Bombshell new Lev Parnas documents contradict Trump's defense days ahead of Senate trial

Giuliani wrote to Ukraine's president saying that he acted in his "capacity as personal counsel to President Trump"

By Igor Derysh
January 15, 2020 1:35PM (UTC)
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Lev Parnas (L) and his wife Svetlana Parnas depart federal court following an arraignment hearing on October 23, 2019 in New York City. Lev Parnas and Igor Fruman, along with Andrey Kukushkin and David Correia, are associates of Rudy Giuliani who have been arrested for allegedly conspiring to circumvent federal campaign finance laws in schemes to funnel foreign money to U.S. candidates running for office at the federal and state levels. (Drew Angerer/Getty Images)

New documents turned over to Congress by indicted former Rudy Giuliani associate Lev Parnas contradict the claims of President Donald Trump and his legal team about a campaign to pressure Ukraine into investigating former Vice President Joe Biden.

Documents turned over by Parnas to House committees investigating the president explicitly show that Parnas plotted to get Ukraine to investigate "the Biden case" and suggest that he may have had former Ukraine Ambassador Marie Yovanovitch surveilled. The documents also included a letter from Giuliani to Ukrainian President Volodymyr Zelensky asking for a meeting as the "private counsel to President Donald J. Trump."


Parnas, who was arrested alongside associate Igor Fruman last year, is charged with funneling foreign money to Republicans. Both men, who played a key role in Giuliani's hunt for damaging information on Biden in Ukraine, pleaded not guilty. His attorney turned in the documents, which were seized by federal investigators in the arrest, over the weekend.

"Despite unprecedented obstruction by the president, the committee continues to receive and review potentially relevant evidence," House Intelligence Chairman Adam Schiff, D-Calif., wrote in an accompanying letter to Judiciary Chairman Jerry Nadler, D-N.Y.

Giuliani's letter states that he was explicitly working in his capacity as Trump's personal attorney, undercutting the president's claim that the effort was in the country's interest because it was aimed at rooting out corruption. It also contradicts Trump's claim that Giuliani may have been working for other clients or for himself in Ukraine.


"In my capacity as personal counsel to President Trump and with his knowledge and consent, I request a meeting with you," Giuliani wrote to Zelensky in a letter dated May 10, 2019.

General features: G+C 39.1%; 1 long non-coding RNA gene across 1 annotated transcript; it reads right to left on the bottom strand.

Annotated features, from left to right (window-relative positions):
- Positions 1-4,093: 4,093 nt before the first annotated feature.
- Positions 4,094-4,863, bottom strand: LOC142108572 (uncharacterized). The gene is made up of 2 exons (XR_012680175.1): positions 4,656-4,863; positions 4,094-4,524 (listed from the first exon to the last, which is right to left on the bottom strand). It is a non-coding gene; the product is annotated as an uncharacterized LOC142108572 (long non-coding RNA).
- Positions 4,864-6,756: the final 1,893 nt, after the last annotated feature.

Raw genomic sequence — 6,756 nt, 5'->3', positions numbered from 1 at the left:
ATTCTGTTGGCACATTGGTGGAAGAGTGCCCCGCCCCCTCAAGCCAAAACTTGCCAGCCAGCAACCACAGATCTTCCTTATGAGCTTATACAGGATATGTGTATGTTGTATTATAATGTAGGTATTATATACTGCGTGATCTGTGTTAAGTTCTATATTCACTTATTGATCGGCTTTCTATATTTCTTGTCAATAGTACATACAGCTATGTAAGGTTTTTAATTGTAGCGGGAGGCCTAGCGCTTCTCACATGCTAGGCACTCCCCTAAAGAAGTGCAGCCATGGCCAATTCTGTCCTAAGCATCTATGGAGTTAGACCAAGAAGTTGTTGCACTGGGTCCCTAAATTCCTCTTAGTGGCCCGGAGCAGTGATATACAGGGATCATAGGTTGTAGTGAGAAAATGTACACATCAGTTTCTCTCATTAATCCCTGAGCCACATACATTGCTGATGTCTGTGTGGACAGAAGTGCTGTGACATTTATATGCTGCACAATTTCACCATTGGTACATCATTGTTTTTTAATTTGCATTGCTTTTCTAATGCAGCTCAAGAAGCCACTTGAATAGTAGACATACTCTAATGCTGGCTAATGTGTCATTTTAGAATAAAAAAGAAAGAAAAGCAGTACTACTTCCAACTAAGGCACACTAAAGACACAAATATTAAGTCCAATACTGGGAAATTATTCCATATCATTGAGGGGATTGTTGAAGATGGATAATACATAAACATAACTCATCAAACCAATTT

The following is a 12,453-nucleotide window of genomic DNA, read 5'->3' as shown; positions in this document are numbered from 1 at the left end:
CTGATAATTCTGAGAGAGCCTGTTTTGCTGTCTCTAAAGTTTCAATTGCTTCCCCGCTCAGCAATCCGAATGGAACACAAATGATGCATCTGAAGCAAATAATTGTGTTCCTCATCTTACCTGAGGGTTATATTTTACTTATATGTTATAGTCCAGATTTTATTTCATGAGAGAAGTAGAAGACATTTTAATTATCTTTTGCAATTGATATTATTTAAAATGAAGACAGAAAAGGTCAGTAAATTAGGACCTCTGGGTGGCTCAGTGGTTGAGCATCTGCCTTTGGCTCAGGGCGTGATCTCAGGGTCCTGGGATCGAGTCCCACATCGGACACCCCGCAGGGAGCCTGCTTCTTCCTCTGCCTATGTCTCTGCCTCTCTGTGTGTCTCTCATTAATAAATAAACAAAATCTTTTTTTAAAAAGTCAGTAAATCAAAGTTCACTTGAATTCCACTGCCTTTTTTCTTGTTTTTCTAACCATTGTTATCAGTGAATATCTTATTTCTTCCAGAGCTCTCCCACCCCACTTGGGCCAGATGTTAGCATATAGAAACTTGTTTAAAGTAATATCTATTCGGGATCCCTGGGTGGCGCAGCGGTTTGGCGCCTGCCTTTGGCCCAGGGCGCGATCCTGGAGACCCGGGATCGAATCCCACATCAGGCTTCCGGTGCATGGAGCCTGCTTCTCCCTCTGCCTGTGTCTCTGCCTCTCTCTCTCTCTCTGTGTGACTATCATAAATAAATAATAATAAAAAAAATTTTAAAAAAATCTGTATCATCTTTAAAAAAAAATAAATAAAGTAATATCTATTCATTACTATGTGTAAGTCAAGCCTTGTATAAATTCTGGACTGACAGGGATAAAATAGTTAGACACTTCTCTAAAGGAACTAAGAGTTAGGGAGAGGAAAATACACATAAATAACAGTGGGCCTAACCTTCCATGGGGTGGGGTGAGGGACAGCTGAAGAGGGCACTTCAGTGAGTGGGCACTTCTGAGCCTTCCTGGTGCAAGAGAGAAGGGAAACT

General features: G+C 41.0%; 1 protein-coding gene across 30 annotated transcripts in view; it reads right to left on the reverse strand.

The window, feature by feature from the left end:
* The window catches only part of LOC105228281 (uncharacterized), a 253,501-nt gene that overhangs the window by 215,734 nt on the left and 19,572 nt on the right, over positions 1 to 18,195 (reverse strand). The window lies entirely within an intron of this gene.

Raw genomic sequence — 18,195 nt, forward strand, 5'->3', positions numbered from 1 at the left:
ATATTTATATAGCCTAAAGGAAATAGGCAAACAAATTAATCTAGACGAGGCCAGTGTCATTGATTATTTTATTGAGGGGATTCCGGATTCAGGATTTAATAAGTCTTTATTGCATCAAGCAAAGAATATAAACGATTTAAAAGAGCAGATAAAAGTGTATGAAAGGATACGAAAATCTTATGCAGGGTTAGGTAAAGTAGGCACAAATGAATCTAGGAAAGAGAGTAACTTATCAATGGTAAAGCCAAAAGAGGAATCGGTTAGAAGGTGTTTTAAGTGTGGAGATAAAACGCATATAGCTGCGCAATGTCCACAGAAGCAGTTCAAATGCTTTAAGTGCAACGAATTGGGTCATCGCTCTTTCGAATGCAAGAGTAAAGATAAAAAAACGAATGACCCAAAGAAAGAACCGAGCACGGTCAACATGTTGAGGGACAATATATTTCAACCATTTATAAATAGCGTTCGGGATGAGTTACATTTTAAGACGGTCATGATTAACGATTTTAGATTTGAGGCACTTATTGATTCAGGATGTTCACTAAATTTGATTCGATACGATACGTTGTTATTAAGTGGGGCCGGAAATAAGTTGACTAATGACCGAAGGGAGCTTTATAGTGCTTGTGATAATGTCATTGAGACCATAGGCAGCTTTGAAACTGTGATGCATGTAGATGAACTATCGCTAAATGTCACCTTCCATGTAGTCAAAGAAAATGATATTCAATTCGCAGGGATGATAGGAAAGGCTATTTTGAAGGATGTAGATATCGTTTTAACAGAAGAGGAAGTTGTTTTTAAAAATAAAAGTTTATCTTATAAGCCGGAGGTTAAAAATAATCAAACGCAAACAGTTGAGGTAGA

The letter came one day after Giuliani told The New York Times that he planned to travel to Ukraine to find damaging information on Biden, which could help Trump's re-election campaign.

"We're not meddling in an election," Giuliani told The Times in May. "We're meddling in an investigation, which we have a right to do."


The documents also included a text message exchange in which a former Ukrainian prosecutor offered Giuliani damaging information related to Biden in exchange for his help in ousting Yovanovitch, who criticized his office.

An email from Trump attorney Jay Sekulow to former Trump attorney John Dowd also contradicts Trump's claim that he did not know Parnas and Fruman.


"I have discussed the issue of representation with the president," Sekulow wrote to Dowd in an email dated October 2, 2019. "The president consents to allowing your representation of Mr. Parnas and Mr. Fruman."

Dowd represented both men before Parnas fired him and agreed to cooperate with impeachment investigators after Trump claimed that he did not know him despite appearing in numerous photos with him.

The documents included a handwritten note by Parnas on Ritz-Carlton stationery, which suggest that he was directly involved in the Ukraine scheme.


"Get Zalensky [sic] to Annonce [sic] that the Biden case will Be Investigated," Parnas wrote.

Parnas also exchanged text messages with Republican congressional candidate Robert Hyde about surveilling and removing Yovanovitch.

"In response to some articles, tweets, and videos accusing the Ambassador of being disloyal to President Trump, Mr. Hyde wrote 'Wow. Can't believe Trumo [sic] hasn't fired this bitch. I'll get right in that. Mr. Hyde then sent a series of text messages suggesting that he had Ambassador Yovanovitch under physical surveillance in Kyiv and that 'They are willing to help if we/you would like a price,'" Schiff said in the letter to Nadler.


Parnas also communicated with Ukrainian officials, which Schiff said showed "that Mr. Parnas served as a direct channel between President Trump's agent, Mr. Giuliani, and individuals close to President Volodymyr Zelensky."

Former acting solicitor general Neal Katyal and former Department of Justice official Joshua Geltzer said in a Washington Post op-ed that the new evidence "demolished" Trump's defense ahead of his Senate trial.

"The new documents released Tuesday evening by the House Intelligence Committee were devastating to Trump's continuing — if shifting — defense of his Ukraine extortion scandal, just days before his impeachment trial is likely to begin in the Senate. These new documents demolish at least three key defenses to which Trump and his allies have been clinging," they wrote. "The documents released Tuesday now show what Trump has been so afraid of."

Igor Derysh

Igor Derysh is a staff writer at Salon. His work has also appeared in the Los Angeles Times, Chicago Tribune, Boston Herald and Baltimore Sun.

Tips/Email: Twitter: @IgorDerysh

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